Tuesday, December 26, 2006


Mexico, December 26th

Amy Goodman hasn't forgotten the people of Mexico. Have you? In southern Mexico’s Oaxaca City supporters of the People’s Popular Assembly of Oaxaca again took to the streets on Friday to demand the resignation of Gov. Ulises Ruiz, the release of political prisoners and the withdrawal of federal police from the city. Various cities in 37 countries held protests as part of a day of international solidarity with the APPO. Democracy Now producer Elizabeth Press is in Oaxaca.
ELIZABETH PRESS: Some 8,000 people marched on Friday in Oaxaca. People in the march were angry, but they were also afraid. This APPO member did not want to be identified. APPO MEMBER: [translated] This march is to show the people, the world and every society that the Popular Assembly of the People of Oaxaca is alive and present. We have never given up the fight, and we will keep moving forward. We will never give up the call for the resignation of Ulises Ruiz Ortiz. We have to show that the APPO and the teachers of Oaxaca are continuing the struggle. ELIZABETH PRESS: The march stayed clear of the city center, or zocalo, to avoid contact with state police, who had barricaded all the entrances. Family members held signs of the disappeared and detained. Youth re-tagged freshly painted buildings, and the march ended peacefully in a rally at Danza Plaza. Rene Trujillo is a member of the student sector of APPO. He marched despite having been detained and beaten weeks before for his involvement with the popular movement. RENE TRUJILLO: [translated] They beat us even though we had been beaten already. We were interrogated. Right away, they started asking questions about other people who were participants in the movement, and they tried to suffocate us with plastic bags. Later, they gave us electric shocks on various parts of our bodies while they continued to ask us the same things, asking us for names and addresses of friends in the movement, asking us who were the leaders of the popular movement, who was running the radio, how many people were there at the university radio station. At the same time, they hit us with wet rags so the marks didn't become visible. There was an attempted rape. They pulled down one of my friends pants and tried to rape him. They threatened to kill our families ELIZABETH PRESS: This weekend was also the century-old Festival of the Radish, in which Oaxacans carve, yes, giant radishes. On Saturday, APPO held its own alternative night of the radishes, even after the federal police tried to shut it down. These radish sculptures depict the conflict between police and the People's Assembly. On Sunday, another 18 prisoners were released from the Oaxacan state prison. From Oaxaca, this is Elizabeth Press reporting for Democracy Now!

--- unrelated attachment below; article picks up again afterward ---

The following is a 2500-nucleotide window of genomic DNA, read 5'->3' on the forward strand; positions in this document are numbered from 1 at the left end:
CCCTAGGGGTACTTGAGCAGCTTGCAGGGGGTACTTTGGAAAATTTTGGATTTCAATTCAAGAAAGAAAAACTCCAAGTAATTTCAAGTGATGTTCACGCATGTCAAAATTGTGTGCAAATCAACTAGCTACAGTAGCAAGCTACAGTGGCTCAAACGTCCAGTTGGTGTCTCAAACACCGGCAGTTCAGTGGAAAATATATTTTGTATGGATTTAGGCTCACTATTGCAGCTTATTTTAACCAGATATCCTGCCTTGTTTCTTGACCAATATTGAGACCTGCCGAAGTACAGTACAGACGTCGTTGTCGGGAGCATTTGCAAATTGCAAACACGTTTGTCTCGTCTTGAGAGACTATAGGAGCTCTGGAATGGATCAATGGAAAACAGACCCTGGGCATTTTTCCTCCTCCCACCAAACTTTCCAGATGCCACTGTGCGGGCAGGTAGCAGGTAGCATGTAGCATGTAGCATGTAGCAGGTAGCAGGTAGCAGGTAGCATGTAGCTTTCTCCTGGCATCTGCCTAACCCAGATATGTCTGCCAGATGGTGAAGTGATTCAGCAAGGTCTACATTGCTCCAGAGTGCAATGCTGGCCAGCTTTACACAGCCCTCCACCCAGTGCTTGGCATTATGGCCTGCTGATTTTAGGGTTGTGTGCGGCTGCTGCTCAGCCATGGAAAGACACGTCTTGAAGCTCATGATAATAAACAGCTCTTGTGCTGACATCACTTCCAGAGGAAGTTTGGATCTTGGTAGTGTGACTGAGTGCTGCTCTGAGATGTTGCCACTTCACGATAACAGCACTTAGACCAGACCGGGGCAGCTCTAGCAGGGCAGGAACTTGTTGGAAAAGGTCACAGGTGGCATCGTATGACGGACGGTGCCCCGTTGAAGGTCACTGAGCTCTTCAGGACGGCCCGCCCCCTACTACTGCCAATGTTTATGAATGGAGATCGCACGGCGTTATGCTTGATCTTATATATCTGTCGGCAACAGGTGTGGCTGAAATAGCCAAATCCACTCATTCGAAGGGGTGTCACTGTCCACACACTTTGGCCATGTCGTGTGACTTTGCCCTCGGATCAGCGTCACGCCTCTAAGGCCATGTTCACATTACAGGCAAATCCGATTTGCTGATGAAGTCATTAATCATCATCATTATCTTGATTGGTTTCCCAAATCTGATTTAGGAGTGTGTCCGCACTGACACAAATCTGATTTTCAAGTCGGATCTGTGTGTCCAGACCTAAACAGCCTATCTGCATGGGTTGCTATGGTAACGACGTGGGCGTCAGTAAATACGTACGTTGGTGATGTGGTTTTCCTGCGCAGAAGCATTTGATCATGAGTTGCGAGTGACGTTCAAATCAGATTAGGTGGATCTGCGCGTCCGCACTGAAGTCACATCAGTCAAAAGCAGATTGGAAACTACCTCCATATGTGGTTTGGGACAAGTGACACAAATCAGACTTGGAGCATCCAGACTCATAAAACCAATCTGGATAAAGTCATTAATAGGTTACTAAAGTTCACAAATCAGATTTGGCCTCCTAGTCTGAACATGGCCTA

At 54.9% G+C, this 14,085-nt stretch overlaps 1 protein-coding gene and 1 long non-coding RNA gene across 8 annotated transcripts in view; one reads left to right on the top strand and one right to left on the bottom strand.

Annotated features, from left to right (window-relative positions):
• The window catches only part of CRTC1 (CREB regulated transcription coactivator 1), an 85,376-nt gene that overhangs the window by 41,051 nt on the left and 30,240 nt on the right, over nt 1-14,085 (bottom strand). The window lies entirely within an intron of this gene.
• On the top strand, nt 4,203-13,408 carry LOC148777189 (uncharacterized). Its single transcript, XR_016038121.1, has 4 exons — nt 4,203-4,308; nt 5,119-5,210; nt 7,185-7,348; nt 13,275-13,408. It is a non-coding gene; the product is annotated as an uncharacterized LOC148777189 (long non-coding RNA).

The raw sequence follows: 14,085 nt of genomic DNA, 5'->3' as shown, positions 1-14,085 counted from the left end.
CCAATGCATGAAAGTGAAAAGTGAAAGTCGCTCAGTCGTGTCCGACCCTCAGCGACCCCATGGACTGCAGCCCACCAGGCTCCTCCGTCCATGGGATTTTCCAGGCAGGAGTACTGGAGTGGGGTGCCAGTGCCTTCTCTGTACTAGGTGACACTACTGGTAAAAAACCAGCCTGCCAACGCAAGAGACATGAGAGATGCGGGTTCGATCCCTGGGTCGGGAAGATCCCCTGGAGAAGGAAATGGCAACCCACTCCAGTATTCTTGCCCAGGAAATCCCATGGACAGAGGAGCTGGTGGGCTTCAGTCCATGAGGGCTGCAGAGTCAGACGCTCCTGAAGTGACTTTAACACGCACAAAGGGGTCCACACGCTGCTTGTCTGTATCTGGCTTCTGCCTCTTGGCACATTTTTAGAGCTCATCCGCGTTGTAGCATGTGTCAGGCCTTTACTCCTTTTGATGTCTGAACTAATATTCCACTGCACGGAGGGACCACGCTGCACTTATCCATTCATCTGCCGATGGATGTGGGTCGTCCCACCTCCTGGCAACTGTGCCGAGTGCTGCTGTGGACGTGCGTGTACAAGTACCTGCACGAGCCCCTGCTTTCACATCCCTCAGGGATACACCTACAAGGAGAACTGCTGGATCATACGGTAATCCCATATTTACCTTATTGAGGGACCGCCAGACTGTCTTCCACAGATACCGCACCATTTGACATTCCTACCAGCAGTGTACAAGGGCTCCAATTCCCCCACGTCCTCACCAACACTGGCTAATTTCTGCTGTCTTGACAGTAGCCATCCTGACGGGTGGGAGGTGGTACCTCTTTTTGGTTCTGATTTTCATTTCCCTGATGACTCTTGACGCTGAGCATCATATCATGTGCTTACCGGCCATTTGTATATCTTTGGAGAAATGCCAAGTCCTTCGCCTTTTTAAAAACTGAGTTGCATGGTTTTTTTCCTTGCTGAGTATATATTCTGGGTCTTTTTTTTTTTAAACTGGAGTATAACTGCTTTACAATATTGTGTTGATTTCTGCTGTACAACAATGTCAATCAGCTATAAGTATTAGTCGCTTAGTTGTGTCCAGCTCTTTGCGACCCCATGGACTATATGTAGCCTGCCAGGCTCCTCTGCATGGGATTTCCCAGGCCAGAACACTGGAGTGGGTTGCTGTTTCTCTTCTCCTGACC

No photos of giant radishes yet, but here's where they should show up. From MSN News and Analysis, it sounds as if the government has succeeded in a key goal, namely severing leadership of the SNTE Local 22 Teachers Union from the community-based APPO: [On December 16th], federal and state authorities reached an agreement to release 43 political prisoners, many of whom left the federal prison in Nayarit exhibiting signs of torture and wearing clothing drenched in blood. Five days later, another 16 members of APPO walked out of a Oaxaca state prison. All of the arrestees were released on bond, which totaled more than 52 million pesos [i.e., over a quarter million dollars bail for each one]. No one is quite sure who posted the bonds, though speculation is that Governor Ulises Ruiz, under pressure from federal authorities, used state funds to free APPO members. The state Attorney General did not object to any of the releases, an indication of the increasing weakness of Ruiz in the face of unabated protests demanding his removal. This still leaves more than 100 political prisoners associated with the APPO in both state and maximum security federal prisons and dozens of disappeared APPO supporters. Section 22 of the teachers’ union tried to claim credit for the releases, while also formally breaking with the APPO. Enrique Rueda, head of Section 22, said the APPO “believes that marches are going to resolve their problems, but they’ve had 15 days and they haven’t resolved anything.” The formal leadership of the teachers union, part of the CNTE, has long been at odds with the APPO, though more than a third of the local union membership continues to identify closely with the APPO. So, see, everything is sweetness and light... officially.
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